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Sepsis in HIV patients admitted to the ICU

Introduction

Our objective was to analyze septic HIV patients admitted to intensive care.

Methods

A retrospective study of HIV patients admitted to our ICU between January 2005 and December 2009. We identify patients admitted to the ICU with sepsis and analyze demographic factors, etiology, organ failure and outcome, and we compare immune status, frequency of organ failure and outcome between these patients and those admitted for other reasons. We use Student's t test to compare quantitative variables, and the chi-square test for qualitative data.

Results

A total of 104 HIV patients were admitted to our ICU during the study period, 62 with sepsis (71% men, mean age: 40.59 ± 8.12). Of sepsis patients, 56.5% were admitted from the ER and 38.7% from a medical ward; 66.1% had history of intravenous drugs use, other comorbidities: COPD (9.7%), cirrhosis (8.1%), solid or hematologic malignancy (12.9%); 8.1% patients were unaware of their condition (2.4% in non-infected patients, P = 0.223) and 40.3% were under HAART (64.3% in patients admitted without infection, P = 0.016). Mean CD4 count at admission: 219.62 ± 353.93 cells/mm3 (vs. 370.22 ± 362.56, P = 0.048). Mean viral load: 4.57 ± 3.25 log (vs. 2.257 ± 1.96, P = 0.001). Of sepsis patients, 62.1% were on their CD4 nadir (vs. 34.5% in nonseptic patients, P = 0.009). Mean albumin levels were 2.3 ± 0.53 g/ dl (vs. 2.92 ± 0.94, P 0.001). APACHE II at admission was 21.98 ± 7.97 (vs. 18.15 ± 8.47, P = 0.046). At admission, 52.8% were on severe sepsis and 44.3% on septic shock. The lung was the most frequent source of infection (65.6%) followed by CNS (16.4%), UTI (4.9%) and IE (4.9%). The most common pathogen isolated on these patients was S. pneumoniae (28.8%), followed by P. jirovecii (13.6%), toxoplasma (8.5%), E. coli (5.1%) and H. influenzae (5.1%). In total, 62.9% needed vasopressors (vs. 28.6% in non-infected patients, P = 0.001), 79% mechanical ventilation (vs. 42.85%, P 0.001) and 19.4% renal replacement (9.5% in no septic patients, P = 0.173). Mean ICU and hospital LOS was 10.43 ± 10.52 and 34.76 ± 29.64 days in septic patients versus 6.04 ± 8.45 (P = 0.026) and 20.54 ± 27.93 days (P = 0.016). ICU mortality: 33.9% (19% in nonseptic patients, P = 0.098), hospital mortality: 41.9% (vs. 23.8%, P = 0.057).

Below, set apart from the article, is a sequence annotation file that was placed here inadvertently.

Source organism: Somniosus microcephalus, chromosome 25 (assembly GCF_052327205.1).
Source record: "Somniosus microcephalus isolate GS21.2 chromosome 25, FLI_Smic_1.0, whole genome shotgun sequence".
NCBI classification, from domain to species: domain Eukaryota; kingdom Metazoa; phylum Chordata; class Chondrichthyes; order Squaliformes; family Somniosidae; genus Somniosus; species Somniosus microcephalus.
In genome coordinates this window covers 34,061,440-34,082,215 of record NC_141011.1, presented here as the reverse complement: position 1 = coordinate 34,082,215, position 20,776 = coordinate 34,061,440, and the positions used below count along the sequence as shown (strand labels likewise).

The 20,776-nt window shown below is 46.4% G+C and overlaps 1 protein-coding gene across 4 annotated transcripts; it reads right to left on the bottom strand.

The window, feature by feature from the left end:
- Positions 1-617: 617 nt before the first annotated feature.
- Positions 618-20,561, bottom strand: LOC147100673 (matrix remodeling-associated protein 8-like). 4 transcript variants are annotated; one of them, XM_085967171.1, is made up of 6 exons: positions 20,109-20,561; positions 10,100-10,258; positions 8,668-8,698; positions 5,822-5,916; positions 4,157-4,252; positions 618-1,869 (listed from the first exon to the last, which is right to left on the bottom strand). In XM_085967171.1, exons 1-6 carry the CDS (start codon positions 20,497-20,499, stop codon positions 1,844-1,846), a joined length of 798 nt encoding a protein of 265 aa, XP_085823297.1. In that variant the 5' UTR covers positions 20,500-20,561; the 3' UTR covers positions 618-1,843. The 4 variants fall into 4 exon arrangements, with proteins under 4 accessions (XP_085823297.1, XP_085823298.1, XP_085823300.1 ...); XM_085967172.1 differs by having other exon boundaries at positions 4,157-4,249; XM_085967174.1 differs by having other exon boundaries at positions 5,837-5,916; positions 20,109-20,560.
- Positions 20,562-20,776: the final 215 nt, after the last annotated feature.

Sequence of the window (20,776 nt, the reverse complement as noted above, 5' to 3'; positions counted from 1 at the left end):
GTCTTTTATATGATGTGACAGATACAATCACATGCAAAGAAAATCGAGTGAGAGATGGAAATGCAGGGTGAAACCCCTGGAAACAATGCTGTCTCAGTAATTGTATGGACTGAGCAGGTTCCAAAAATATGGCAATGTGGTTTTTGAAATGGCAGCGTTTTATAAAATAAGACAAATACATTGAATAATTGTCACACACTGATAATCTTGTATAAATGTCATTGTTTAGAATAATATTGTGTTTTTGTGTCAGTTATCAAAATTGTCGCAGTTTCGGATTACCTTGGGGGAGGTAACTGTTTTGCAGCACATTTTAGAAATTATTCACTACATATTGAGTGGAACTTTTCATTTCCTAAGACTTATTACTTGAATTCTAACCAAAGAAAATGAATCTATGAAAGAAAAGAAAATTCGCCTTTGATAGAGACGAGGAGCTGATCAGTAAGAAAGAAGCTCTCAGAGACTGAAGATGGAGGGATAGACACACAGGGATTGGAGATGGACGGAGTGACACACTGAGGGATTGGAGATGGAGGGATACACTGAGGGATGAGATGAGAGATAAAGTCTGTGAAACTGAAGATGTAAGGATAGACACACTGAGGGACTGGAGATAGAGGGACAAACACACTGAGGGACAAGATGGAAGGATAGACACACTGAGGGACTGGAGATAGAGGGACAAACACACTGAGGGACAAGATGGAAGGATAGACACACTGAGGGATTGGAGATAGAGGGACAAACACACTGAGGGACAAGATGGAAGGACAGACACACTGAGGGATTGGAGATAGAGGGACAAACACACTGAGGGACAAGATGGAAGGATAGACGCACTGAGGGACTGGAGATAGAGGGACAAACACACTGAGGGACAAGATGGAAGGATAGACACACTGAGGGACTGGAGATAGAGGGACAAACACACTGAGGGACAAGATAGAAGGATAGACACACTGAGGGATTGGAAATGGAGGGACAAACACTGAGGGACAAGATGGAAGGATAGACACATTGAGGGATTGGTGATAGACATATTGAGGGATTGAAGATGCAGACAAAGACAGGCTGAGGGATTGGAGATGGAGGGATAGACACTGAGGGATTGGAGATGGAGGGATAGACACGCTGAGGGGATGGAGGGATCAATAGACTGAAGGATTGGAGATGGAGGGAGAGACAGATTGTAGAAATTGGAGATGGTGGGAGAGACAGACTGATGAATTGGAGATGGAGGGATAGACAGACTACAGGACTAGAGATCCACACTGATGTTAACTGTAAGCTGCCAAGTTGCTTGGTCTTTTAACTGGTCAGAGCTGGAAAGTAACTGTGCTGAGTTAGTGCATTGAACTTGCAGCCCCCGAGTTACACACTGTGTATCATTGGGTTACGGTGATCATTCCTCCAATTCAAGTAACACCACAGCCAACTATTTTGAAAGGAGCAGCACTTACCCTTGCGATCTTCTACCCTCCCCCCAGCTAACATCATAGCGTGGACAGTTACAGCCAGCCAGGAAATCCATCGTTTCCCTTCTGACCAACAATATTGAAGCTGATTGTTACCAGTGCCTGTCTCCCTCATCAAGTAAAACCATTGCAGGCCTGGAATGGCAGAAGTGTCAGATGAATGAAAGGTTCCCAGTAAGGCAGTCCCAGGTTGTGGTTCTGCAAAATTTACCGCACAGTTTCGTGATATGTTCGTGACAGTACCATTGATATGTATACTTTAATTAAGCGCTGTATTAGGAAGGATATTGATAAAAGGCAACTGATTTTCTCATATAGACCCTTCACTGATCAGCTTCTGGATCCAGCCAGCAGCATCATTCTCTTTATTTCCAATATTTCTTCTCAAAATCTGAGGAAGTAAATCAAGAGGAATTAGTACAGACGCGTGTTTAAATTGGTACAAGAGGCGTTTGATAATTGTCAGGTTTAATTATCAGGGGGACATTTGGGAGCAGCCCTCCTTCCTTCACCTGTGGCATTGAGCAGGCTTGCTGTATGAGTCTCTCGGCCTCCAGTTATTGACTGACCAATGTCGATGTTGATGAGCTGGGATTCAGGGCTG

Conclusion

Sepsis is a common reason for admission to the ICU in HIV patients and is accompanied by high mortality. Pneumonia is the most frequent source of infection. Septic patients are less frequently under HAART and have a worse inmune status (lower CD4 count and higher viral load). Despite a higher APACHE II, and a higher need for hemodynamic and respiratory support, there is no statistically significant difference in ICU and hospital mortality between septic and nonseptic patients.

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Correspondence to P Vidal-Cortés.

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Vidal-Cortés, P., Lameiro-Flores, P., Mourelo-Fariña, M. et al. Sepsis in HIV patients admitted to the ICU. Crit Care 17, P513 (2013). https://doi.org/10.1186/cc12451

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Keywords

  • Viral Load
  • Septic Shock
  • Severe Sepsis
  • Organ Failure
  • Hospital Mortality